Why Learn Rust?

Recently, I decided to take some time to learn the Rust programming language. In my day-to-day job as a machine learning engineer working in bio-tech, largely using Python, I’ve started to notice the limitations and faults of using weakly-typed poor performance languages for production. Python code is easy to iterate on, but very, very slow (upwards of 100x slower than C/C++/Rust in some cases). At the same time, I have pretty negative memories of the first programming language I ever learned - C++. The 2020 C++ standard is currently 1853 pages long.

For this article, I won’t write too much about the syntax or the details of Rust. There are plenty of resources online to get started. Instead, in this series, I’ll write about my rationale for getting into Rust and some of the lessons and pitfalls along the way.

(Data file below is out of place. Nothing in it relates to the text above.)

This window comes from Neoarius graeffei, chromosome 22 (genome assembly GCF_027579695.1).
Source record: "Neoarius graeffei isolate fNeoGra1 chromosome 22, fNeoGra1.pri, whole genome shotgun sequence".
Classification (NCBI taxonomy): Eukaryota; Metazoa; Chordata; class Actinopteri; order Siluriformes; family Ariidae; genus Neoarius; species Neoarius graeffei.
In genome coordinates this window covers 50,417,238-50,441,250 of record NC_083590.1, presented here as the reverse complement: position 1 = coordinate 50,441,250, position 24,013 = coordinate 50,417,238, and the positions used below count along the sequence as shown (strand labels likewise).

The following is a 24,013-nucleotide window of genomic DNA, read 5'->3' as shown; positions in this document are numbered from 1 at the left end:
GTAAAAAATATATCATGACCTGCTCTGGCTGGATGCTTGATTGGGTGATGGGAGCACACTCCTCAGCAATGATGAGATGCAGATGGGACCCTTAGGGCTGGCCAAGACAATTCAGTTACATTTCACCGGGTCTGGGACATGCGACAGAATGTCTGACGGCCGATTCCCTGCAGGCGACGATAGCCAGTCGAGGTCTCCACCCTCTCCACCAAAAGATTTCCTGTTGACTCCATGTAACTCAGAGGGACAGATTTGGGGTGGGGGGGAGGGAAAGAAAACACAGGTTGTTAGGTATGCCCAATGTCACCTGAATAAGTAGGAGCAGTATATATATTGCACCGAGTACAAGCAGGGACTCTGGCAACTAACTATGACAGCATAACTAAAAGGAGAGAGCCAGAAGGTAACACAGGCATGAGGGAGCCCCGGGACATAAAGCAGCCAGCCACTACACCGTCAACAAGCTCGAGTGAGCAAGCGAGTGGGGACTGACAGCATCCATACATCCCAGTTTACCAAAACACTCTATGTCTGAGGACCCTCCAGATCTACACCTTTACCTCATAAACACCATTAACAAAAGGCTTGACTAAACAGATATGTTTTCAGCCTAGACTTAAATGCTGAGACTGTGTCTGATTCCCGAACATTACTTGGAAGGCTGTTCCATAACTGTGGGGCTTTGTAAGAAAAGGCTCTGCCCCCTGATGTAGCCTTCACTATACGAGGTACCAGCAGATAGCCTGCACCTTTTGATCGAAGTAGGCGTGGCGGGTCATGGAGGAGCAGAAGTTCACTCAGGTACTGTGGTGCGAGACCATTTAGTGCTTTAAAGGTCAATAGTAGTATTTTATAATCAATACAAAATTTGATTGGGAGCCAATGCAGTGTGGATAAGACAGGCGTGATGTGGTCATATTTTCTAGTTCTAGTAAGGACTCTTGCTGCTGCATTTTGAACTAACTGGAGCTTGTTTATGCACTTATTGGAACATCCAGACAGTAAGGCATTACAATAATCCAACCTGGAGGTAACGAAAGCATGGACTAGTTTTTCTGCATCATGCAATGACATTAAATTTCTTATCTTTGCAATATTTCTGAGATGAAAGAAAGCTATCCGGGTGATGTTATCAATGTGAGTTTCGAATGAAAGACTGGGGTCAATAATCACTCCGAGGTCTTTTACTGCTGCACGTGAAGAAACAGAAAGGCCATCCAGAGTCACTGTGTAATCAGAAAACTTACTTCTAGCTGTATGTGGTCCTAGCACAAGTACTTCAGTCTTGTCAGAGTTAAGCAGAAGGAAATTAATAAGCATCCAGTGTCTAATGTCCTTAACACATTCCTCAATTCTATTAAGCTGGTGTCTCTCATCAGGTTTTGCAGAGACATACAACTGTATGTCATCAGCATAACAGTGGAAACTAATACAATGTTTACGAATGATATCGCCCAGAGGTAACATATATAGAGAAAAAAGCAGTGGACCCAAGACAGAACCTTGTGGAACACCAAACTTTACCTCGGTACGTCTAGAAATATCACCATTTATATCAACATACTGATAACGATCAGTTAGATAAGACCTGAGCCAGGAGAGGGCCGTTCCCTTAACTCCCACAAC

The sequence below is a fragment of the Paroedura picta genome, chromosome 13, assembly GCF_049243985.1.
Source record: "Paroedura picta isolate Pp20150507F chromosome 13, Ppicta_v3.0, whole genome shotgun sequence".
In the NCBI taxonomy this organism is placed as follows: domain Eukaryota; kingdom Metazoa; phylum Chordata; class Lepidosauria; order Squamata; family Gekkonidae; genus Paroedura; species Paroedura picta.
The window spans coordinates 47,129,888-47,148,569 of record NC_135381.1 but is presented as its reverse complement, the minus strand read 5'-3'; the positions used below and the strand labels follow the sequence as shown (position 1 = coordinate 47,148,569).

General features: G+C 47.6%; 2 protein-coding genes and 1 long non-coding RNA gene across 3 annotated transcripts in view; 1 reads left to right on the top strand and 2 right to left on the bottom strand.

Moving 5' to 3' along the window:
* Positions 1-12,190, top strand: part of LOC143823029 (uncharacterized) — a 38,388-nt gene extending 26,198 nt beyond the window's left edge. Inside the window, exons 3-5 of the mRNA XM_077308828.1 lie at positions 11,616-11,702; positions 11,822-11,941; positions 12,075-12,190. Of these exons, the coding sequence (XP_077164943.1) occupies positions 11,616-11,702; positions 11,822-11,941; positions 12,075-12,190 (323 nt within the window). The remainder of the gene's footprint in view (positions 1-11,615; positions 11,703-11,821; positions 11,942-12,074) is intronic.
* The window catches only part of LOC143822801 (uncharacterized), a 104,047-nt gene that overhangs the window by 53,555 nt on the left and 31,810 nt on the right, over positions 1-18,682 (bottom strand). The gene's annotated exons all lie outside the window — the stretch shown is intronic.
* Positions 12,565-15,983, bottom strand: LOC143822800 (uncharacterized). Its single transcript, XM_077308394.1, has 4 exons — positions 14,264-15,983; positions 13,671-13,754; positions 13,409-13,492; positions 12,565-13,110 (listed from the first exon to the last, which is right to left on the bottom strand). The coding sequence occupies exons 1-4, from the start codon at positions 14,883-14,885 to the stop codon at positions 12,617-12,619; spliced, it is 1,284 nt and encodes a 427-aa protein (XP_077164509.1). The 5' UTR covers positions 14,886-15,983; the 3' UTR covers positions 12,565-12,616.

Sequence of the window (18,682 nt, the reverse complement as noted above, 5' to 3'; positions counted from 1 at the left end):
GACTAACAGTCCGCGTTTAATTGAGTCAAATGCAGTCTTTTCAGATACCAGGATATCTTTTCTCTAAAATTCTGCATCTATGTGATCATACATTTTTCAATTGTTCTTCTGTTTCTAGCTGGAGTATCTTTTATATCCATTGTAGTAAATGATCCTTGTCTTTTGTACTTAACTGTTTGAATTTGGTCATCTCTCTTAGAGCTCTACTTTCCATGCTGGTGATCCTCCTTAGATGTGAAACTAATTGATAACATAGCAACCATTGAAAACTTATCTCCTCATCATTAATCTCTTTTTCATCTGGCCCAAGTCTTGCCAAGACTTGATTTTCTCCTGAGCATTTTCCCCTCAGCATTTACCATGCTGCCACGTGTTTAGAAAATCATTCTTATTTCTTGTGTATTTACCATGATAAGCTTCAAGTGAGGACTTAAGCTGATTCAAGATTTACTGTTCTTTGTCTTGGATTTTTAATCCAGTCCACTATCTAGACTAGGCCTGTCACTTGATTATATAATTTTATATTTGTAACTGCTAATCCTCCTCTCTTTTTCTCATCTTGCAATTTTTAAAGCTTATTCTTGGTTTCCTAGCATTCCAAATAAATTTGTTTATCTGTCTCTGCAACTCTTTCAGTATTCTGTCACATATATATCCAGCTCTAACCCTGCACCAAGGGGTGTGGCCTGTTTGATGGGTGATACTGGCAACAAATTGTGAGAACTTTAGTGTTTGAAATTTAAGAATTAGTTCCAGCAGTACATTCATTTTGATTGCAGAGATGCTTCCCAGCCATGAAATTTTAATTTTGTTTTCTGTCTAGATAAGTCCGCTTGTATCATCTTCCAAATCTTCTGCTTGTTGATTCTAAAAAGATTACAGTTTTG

Goodbye Python?

Goodbye Python?

Why Rust?

One big motivator for learning Rust was to better understand why it has become so darn popular. Rust has been the most loved programming language according to Stack Overflow surveys for 7 years straight.

Rust is most loved in 2022

Rust is most loved in 2022

Rust is most wanted in 2022

Rust is most wanted in 2022

Additionally, around the time I started on my Rust journey, CTO of Microsoft Azure, Mark Russinovich tweeted the following

Additionally, the Linux Foundation began to accept Rust contributions to the kernel for the first time starting in September of this year (2022).

But Rust is hard?

Counter-intuitively, Rust is known for its steep learning curve. Basic operations which can be quite easy in other programming programming languages, like assigning a variable to another variable, or making doubly-linked list, can be quite a bit more involved in Rust than in say Python or C++.